BUFFALO, N.Y. (WIVB) – Driving represents freedom and control. You can go where you want when you want.
But as we get older, physical and mental changes can affect our ability behind the wheel.
And while age is not the sole predictor of safety, experts say age-related declines can signal an increased risk of crashing.
Buffalo resident Evelyn Berman, 86, is still in the driver’s seat. But she noticed some difficulty driving at night.
“Difficulty seeing like street signs when I come around a corner, house numbers,” Berman explained. “My response time was good. My driving skills were good.”
Berman needed to know for sure. She decided to get a thorough driver evaluation a few months ago at the Erie County Medical Center in Buffalo.
“I was very capable during the day. I found that I wasn’t quite as capable at night.”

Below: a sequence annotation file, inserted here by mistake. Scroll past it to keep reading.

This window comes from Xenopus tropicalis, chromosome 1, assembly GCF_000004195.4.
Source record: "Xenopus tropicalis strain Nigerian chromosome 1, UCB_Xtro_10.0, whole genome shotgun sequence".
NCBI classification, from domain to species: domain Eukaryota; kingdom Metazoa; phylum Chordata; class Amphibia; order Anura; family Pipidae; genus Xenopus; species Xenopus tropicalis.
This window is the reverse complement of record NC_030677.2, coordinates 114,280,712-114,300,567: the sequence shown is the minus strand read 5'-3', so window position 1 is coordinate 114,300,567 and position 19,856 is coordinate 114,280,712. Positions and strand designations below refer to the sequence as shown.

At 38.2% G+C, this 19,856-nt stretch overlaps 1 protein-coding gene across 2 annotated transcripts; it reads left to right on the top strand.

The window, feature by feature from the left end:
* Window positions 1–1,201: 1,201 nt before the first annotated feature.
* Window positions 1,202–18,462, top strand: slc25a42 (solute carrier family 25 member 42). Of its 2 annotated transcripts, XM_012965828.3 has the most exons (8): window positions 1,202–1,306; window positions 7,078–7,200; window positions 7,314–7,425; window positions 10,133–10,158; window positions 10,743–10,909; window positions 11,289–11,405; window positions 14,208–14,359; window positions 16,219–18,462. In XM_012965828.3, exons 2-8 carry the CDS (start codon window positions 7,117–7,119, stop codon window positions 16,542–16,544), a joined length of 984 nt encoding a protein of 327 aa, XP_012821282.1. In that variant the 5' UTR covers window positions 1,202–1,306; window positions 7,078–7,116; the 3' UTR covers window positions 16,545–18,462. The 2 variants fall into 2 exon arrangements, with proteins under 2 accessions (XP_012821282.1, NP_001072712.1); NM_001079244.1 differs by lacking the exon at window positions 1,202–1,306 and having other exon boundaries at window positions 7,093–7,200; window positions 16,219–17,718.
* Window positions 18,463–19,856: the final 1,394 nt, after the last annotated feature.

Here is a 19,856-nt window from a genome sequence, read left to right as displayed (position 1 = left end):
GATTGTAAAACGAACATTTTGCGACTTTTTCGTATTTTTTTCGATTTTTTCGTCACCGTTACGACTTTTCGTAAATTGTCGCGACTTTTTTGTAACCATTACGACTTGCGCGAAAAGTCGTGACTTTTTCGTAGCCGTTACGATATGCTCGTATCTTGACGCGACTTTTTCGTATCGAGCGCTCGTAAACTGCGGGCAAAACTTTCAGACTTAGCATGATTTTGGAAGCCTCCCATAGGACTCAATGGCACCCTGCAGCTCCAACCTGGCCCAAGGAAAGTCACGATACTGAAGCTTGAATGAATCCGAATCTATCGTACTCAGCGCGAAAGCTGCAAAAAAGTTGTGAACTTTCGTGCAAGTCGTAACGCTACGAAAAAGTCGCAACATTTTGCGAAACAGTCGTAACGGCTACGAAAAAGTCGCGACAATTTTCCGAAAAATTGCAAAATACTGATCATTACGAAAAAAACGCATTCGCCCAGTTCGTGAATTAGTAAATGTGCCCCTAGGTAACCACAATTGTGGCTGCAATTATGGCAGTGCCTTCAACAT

The hospital has a program that evaluates a person’s motor, cognitive and visual skills. Individuals can be referred by a court, a physician or themselves.
“Our job is to keep people on the road,” said Lisa Thorpe, who’s in charge of outpatient rehab. “And if there’s a small little modification we can do to the vehicle or their driving strategy we’ll do that first.
Thorpe says it’s been demonstrated in studies that more frequent road testing does not decrease fatalities in seniors.
“Age is not a good predictor of driving performance.”
At 80 years old, Ginger Spencer voluntarily gave up her vehicle in November.
“I thought it was time. There are too many crazies on the road.”
Spencer says she’s a good driver with a clean record and no accidents. She says the decision wasn’t easy.
“I am still adjusting,” said Spencer, who lives in Buffalo. “And I had to think this out after my adjustment period began. What do I really miss?”
She says the decision was partly based on economics; she’s saving about $700 a month without a vehicle.
Another factor in her decision to stop driving was last year’s brutal winter.
“It’s not easy, mentally. It got to be such a mental thing,” she said. “You have to be ready for it. You have to be realistic about it.”
For most people driving represents independence and control.